Kimbo Slice, a mixed martial arts fighter who died Monday evening at age 42, may be best remembered for the bouts he fought with Bellator and UFC. But before he was a pro fighter, Slice had another — perhaps more important — claim to fame: He was one of the world’s first YouTube celebrities.

This is ancient history in Internet time, of course, but Slice — whose real name was Kevin Ferguson — got his start on YouTube in 2005, before the site had even launched officially. In fact, for a time, the former limo driver and strip club bouncer was arguably more of a household name than the platform was.

“Kimbo Slice is known as one of the first YouTube celebrities,” director Kevin Connolly said in 2011. Connolly had hoped to make a film about Slice’s life. “He was the first person I ever sat in front of a computer and typed somebody’s name into YouTube. His fights ended up on the Internet, his back-yard fights, and he, all of the sudden … became this celebrity.”


Slice’s YouTube schtick was simple: challenge neighborhood dudes to bare-fisted fights, then slug it out in a South Florida back yard, parking lot or warehouse. The well-muscled, swaggering guys he faced inevitably ended up on their backs with blood pouring from their noses. And Slice, in a refreshing show of decency that may have explained his YouTube charm, was generally pretty businesslike about the whole thing — little bravado, no gloating. In one clip, he can be seen walking over to comfort the man whose nose he appears to have just broken.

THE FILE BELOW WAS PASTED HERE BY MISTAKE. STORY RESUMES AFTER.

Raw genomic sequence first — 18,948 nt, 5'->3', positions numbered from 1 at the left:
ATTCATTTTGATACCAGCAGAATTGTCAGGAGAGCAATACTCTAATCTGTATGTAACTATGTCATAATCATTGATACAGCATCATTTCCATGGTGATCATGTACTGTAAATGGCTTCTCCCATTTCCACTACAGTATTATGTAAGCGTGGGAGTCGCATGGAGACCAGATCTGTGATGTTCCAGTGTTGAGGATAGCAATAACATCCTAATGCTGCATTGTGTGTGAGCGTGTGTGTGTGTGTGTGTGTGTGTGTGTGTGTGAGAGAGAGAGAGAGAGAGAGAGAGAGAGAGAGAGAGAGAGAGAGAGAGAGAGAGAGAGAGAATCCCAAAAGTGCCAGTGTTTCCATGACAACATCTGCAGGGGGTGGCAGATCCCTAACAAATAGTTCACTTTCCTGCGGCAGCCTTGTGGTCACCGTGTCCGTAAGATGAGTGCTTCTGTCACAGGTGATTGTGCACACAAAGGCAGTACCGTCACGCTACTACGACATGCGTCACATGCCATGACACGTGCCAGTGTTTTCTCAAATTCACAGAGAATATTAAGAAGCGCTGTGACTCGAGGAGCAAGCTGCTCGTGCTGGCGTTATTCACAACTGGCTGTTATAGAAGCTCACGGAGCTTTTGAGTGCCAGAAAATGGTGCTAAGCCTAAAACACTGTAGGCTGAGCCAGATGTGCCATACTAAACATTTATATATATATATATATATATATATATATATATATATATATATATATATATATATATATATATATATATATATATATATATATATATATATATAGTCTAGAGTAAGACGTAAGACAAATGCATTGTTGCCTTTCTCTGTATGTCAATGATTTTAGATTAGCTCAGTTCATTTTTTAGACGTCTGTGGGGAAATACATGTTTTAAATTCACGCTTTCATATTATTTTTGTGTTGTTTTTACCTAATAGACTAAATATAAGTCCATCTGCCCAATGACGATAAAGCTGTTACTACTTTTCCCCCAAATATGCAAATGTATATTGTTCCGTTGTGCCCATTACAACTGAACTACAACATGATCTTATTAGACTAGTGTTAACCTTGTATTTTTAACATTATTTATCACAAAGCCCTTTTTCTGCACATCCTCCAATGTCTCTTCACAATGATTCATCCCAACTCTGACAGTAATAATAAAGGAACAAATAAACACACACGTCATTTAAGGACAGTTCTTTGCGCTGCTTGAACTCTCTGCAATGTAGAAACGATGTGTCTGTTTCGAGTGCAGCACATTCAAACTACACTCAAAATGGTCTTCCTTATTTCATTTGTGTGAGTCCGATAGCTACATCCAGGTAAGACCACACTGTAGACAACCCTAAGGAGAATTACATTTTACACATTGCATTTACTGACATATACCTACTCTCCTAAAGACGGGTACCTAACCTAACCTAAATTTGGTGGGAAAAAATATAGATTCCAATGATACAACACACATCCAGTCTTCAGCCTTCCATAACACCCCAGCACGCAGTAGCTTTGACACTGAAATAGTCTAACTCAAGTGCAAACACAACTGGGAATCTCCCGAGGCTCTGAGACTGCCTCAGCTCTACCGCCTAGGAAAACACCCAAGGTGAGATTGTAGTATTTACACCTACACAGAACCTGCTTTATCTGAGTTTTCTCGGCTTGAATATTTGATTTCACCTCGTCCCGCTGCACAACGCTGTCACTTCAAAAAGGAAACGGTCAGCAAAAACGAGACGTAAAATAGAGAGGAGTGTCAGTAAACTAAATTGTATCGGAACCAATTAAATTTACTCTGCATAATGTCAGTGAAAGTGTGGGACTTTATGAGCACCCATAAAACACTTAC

“I’m not the champ yet,” Slice said, firmly, when his camera guy tried to hype him up before a fight. “But I ain’t scared to beat the champ.”

By 2006, Slice’s videos had been watched several million times — a feat at a time when YouTube averaged only 8 million views a day — and Rolling Stone had dubbed him the “undisputed online king of the underground bare-knuckle world.” He’d become so popular, in fact, that that world was no longer particularly underground: Slice made his professional MMA debut in 2007.


Slice did not do quite so hot from this point on: Even he admitted that he wasn’t, technically speaking, all that skilled. His pro record was mixed, and some of his showings were poor. In March, one of his wins was voided after he tested positive for steroids.

But none of that takes away the fact that Slice changed the Internet, or at least foreshadowed many of the ways it operates now. Right at the dawn of World Star Hip Hop, and long before stuff like dark Periscope, “Team Kimbo” saw the potential of raw, unfiltered video. Before there was any viable career path for online celebrities — before online celebrity was even a valid concept, honestly — he ascended from shaky, handheld videos to prime-time fights on CBS.

Heck, Kimbo even got a slice of early viral marketing before it became ubiquitous: He filmed 11 “stealth marketing videos” for Nike in 2008.

YouTube has a whole lot of fight videos now, of course. (YouTube has a whole lot of just about everything.) And many fighters and fight commentators who started YouTubing five or six years after Slice have since surpassed his view count significantly.

But even they credit him with the birth of the genre — if not the entire mid-aughts YouTube moment. Tommy Toe Hold, a popular MMA vlogger, sent a tweet on the subject in February.

“Kimbo Slice founded YouTube,” he wrote.

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